How to avoid exposure to BPA?

BPA exposure is linked to increased rates of diabetes and obesity.  BPA is an endocrine inhibitor.  Campbell’s has announced that they plan to remove BPA from cans by 2017.

Avoid eating canned food.  This is the best way to limit your exposure to BPA.

Learn More

A list of cans without BPA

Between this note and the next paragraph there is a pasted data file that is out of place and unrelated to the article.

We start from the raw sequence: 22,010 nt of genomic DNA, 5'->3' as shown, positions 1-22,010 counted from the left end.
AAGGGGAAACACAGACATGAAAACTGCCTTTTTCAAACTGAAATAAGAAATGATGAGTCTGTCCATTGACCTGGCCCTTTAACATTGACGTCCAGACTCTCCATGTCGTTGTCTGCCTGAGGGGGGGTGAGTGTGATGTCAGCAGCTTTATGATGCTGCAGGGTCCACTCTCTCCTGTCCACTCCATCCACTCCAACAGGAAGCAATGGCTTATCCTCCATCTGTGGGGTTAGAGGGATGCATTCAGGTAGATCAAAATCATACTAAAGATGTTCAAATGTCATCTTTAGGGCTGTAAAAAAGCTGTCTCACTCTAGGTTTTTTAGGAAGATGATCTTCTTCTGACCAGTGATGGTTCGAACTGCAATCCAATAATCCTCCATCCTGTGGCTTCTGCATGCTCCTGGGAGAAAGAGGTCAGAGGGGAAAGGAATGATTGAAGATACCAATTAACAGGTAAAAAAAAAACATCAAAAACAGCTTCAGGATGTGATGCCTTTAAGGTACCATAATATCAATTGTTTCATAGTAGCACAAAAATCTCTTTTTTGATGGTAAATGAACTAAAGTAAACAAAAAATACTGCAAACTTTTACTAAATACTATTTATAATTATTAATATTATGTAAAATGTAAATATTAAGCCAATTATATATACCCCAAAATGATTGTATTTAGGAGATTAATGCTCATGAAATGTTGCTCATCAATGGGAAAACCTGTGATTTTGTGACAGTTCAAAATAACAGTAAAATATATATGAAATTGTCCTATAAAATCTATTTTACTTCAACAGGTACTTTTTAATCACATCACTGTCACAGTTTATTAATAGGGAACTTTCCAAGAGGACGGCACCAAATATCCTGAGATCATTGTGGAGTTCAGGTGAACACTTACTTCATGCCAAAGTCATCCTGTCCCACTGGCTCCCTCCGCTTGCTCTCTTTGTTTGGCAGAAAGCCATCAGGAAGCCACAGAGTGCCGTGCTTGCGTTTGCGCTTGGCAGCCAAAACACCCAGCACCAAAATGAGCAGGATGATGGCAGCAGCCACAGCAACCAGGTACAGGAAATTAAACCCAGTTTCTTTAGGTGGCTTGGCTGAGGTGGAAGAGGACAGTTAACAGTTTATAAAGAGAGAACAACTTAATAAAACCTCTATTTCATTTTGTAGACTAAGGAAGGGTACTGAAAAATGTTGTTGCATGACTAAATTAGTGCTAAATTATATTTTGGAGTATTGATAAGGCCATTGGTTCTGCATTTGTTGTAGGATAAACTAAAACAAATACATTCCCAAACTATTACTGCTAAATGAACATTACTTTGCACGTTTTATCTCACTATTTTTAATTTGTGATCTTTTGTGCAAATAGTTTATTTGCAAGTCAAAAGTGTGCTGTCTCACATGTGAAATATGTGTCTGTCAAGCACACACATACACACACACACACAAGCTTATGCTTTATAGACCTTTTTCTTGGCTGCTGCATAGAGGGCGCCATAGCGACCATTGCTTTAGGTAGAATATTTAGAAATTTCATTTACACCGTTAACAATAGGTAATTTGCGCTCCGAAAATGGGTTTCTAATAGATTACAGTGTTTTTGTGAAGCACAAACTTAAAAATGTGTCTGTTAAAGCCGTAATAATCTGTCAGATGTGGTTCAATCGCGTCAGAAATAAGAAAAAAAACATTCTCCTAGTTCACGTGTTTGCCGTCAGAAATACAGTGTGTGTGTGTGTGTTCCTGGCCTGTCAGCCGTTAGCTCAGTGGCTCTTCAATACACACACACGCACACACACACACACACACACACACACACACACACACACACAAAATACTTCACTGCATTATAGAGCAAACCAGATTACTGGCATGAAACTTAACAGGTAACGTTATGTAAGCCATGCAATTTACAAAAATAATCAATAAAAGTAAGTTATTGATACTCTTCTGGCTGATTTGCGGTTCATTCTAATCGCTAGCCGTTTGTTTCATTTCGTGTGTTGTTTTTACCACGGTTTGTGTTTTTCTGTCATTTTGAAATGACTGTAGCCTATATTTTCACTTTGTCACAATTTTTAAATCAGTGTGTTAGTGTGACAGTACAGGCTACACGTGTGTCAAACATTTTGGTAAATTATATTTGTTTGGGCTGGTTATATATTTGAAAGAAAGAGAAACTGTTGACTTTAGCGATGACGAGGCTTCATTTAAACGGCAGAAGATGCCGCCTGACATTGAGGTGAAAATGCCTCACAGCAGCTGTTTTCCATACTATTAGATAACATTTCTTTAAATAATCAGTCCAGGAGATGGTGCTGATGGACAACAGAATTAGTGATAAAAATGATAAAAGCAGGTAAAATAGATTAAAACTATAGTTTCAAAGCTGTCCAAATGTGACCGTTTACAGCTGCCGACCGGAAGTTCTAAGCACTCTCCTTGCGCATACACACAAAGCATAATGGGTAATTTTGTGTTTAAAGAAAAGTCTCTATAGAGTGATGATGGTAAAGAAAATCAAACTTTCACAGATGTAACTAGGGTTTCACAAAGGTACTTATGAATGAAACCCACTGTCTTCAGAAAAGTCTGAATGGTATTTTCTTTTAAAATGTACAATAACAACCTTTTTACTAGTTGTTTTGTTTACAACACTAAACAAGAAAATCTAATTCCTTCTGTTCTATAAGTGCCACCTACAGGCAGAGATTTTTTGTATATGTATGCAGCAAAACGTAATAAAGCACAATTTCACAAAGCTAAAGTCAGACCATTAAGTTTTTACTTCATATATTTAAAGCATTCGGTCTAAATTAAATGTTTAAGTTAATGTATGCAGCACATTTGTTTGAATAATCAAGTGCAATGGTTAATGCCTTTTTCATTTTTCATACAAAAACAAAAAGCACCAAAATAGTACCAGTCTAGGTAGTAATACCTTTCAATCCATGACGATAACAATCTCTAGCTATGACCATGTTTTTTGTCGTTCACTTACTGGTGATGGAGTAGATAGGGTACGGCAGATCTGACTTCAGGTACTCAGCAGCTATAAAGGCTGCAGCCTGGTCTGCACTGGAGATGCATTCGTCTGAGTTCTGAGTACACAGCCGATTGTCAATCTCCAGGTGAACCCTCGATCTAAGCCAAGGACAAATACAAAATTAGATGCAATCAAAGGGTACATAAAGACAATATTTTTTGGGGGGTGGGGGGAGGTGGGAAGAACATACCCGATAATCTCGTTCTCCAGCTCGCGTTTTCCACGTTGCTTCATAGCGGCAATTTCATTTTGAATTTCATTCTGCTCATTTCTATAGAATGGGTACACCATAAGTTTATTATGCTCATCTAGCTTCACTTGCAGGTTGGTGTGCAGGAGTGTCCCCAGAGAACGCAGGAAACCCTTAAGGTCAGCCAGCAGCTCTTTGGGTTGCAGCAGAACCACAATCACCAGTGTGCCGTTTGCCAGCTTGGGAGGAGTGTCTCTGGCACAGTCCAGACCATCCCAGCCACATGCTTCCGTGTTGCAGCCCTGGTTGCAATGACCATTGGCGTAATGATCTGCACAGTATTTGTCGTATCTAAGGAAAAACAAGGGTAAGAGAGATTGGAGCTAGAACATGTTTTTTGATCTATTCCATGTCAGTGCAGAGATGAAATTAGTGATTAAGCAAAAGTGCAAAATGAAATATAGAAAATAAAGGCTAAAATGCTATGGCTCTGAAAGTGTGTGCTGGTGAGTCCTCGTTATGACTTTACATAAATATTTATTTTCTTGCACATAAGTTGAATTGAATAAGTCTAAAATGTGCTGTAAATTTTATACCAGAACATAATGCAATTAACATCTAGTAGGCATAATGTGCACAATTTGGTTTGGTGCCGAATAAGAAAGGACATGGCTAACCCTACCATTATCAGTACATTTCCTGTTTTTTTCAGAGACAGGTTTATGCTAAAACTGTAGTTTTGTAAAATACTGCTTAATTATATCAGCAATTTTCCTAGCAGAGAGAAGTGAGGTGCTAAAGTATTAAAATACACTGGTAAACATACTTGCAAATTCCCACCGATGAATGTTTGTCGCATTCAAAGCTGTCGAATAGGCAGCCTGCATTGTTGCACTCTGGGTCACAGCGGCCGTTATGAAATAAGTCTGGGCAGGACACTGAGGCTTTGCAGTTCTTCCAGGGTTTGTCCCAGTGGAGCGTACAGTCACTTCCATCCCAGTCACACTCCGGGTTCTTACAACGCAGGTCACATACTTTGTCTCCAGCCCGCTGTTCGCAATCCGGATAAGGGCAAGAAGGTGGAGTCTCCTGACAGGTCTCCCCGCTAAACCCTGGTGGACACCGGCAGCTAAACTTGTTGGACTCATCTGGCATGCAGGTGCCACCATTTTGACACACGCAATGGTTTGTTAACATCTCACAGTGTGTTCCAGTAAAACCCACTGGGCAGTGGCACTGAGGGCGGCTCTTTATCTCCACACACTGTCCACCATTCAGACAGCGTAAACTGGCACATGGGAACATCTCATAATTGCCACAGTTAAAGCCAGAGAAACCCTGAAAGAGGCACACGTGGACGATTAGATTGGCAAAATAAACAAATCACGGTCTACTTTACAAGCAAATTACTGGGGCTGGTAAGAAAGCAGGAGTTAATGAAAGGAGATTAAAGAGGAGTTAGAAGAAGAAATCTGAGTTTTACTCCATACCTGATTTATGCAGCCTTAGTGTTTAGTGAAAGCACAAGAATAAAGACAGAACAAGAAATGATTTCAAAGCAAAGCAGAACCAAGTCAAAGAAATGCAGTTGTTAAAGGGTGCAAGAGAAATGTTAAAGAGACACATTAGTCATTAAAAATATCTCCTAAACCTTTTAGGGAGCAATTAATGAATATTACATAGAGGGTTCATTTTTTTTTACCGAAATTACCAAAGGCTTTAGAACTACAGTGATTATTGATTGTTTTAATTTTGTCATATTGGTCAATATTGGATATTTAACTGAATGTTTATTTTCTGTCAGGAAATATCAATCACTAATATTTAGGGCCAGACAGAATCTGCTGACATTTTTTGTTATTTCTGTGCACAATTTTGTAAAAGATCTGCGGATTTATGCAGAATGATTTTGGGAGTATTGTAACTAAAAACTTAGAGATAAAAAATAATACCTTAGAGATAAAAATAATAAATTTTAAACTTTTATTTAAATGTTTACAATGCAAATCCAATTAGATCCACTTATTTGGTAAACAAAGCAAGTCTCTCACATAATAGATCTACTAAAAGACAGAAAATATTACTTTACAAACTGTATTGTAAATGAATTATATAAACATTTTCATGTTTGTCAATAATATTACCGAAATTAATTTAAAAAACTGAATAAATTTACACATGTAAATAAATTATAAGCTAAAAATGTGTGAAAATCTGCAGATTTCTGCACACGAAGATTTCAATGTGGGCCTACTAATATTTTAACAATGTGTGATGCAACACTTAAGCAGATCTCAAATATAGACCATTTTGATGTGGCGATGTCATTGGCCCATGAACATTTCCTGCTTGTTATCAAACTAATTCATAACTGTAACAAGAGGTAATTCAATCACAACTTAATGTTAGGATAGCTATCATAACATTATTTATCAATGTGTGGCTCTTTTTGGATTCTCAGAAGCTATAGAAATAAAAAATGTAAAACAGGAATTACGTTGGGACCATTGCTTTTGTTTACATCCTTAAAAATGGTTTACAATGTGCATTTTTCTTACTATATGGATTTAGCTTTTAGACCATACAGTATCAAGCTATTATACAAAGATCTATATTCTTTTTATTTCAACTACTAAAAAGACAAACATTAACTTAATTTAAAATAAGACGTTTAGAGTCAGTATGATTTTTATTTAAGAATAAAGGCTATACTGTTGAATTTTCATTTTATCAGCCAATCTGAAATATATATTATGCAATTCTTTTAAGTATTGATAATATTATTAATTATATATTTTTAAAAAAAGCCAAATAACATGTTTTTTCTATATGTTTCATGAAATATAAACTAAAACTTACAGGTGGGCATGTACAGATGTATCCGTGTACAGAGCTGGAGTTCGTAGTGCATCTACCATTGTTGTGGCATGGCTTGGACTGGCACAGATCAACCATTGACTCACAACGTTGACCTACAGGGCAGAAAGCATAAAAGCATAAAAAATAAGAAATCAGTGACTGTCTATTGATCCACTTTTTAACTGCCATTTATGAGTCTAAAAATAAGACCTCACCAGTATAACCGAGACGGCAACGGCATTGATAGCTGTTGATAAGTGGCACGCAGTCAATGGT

A 2011 study by Harvard University analysized the urine of seventy-five people for BPA. Each participant ate a 12-ounce serving of either fresh or canned soup for five days in a row. They were advised not to otherwise alter their regular eating habits. After a two-day break, the groups switched and ate the opposite type of soup. The study showed the canned soup eaters had 1,221 per cent higher levels of BPA in their urine than those who ate the fresh soup.5  Of other concern, a 2012 study out of New York, the first study of its kind to test for BPS, found 81% of the urine samples tested contained BPS (Bisphenol S)* in quantities just slightly below those of BPA.6 – See more at: http://www.inspirationgreen.com/bpa-lined-cans.html#sthash.gVnnTPQJ.dpuf
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